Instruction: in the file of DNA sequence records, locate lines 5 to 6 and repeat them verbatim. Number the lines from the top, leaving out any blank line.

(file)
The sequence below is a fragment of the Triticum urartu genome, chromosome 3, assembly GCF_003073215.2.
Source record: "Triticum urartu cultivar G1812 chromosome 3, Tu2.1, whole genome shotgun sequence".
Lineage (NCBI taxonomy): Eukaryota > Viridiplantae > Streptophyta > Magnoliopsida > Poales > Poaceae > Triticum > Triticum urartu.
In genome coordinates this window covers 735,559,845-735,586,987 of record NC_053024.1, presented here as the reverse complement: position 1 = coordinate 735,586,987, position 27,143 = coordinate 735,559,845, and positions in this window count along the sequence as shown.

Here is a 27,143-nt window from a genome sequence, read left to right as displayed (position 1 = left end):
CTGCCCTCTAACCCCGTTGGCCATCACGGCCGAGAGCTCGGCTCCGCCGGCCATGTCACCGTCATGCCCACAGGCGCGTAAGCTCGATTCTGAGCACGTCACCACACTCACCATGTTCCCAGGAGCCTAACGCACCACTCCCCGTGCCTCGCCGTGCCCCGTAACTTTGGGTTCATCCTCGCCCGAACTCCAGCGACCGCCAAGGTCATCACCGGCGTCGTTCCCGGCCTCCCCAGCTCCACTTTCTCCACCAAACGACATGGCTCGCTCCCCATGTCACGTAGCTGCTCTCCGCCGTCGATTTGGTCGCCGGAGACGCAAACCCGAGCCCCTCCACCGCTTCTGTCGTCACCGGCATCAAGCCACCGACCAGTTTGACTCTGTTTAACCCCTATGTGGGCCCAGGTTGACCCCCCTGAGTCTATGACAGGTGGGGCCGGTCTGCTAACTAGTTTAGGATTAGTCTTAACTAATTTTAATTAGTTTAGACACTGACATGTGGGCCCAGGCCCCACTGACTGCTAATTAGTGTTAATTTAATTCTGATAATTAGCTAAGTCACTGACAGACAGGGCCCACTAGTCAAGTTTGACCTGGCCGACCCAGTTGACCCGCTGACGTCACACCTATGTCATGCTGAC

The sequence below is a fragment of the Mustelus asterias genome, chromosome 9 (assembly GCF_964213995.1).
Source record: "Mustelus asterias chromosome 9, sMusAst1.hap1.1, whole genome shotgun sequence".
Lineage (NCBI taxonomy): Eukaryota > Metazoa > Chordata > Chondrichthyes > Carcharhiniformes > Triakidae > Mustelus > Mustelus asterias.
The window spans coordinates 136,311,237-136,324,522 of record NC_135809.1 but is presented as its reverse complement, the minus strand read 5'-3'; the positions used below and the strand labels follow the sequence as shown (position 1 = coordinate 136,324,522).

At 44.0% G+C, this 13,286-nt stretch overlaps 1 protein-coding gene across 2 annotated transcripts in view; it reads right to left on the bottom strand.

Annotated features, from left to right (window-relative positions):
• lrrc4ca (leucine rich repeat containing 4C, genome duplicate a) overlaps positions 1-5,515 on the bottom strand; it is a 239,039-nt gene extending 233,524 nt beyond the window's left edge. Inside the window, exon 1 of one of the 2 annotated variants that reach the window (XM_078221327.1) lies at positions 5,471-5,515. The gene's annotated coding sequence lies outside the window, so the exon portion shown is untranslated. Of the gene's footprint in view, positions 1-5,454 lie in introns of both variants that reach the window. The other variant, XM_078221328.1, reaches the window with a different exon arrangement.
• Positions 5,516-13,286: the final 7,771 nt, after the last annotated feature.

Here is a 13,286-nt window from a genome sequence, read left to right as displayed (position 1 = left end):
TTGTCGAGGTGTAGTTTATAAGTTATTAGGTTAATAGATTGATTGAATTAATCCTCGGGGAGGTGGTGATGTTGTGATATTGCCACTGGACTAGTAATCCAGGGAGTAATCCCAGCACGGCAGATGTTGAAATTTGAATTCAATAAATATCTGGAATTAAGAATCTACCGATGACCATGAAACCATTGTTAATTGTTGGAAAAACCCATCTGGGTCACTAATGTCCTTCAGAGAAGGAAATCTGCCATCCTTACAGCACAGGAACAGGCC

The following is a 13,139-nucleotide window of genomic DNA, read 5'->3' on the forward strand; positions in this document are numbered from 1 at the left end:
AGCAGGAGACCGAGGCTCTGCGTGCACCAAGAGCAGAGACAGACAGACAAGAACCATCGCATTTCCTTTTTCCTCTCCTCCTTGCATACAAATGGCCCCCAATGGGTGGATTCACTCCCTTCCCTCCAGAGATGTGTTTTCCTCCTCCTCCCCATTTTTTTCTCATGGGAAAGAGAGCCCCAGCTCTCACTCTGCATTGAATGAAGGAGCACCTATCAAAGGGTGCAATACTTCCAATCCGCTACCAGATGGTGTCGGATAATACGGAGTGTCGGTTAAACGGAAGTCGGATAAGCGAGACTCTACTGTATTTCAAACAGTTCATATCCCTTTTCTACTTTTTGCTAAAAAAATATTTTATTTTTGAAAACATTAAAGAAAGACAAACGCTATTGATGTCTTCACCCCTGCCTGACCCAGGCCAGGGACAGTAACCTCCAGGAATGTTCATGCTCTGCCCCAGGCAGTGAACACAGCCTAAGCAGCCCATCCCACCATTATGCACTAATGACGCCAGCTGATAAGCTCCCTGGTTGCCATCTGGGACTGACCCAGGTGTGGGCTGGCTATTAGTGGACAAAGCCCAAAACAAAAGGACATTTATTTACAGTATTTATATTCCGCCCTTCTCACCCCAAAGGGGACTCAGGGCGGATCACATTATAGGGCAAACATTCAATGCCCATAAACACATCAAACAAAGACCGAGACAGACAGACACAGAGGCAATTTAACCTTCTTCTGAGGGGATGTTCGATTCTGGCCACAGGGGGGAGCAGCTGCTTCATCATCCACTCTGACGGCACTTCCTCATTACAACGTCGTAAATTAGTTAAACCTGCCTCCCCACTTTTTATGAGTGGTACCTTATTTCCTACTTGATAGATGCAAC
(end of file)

Here is a 27,143-nt window from a genome sequence, read left to right as displayed (position 1 = left end):
CTGCCCTCTAACCCCGTTGGCCATCACGGCCGAGAGCTCGGCTCCGCCGGCCATGTCACCGTCATGCCCACAGGCGCGTAAGCTCGATTCTGAGCACGTCACCACACTCACCATGTTCCCAGGAGCCTAACGCACCACTCCCCGTGCCTCGCCGTGCCCCGTAACTTTGGGTTCATCCTCGCCCGAACTCCAGCGACCGCCAAGGTCATCACCGGCGTCGTTCCCGGCCTCCCCAGCTCCACTTTCTCCACCAAACGACATGGCTCGCTCCCCATGTCACGTAGCTGCTCTCCGCCGTCGATTTGGTCGCCGGAGACGCAAACCCGAGCCCCTCCACCGCTTCTGTCGTCACCGGCATCAAGCCACCGACCAGTTTGACTCTGTTTAACCCCTATGTGGGCCCAGGTTGACCCCCCTGAGTCTATGACAGGTGGGGCCGGTCTGCTAACTAGTTTAGGATTAGTCTTAACTAATTTTAATTAGTTTAGACACTGACATGTGGGCCCAGGCCCCACTGACTGCTAATTAGTGTTAATTTAATTCTGATAATTAGCTAAGTCACTGACAGACAGGGCCCACTAGTCAAGTTTGACCTGGCCGACCCAGTTGACCCGCTGACGTCACACCTATGTCATGCTGAC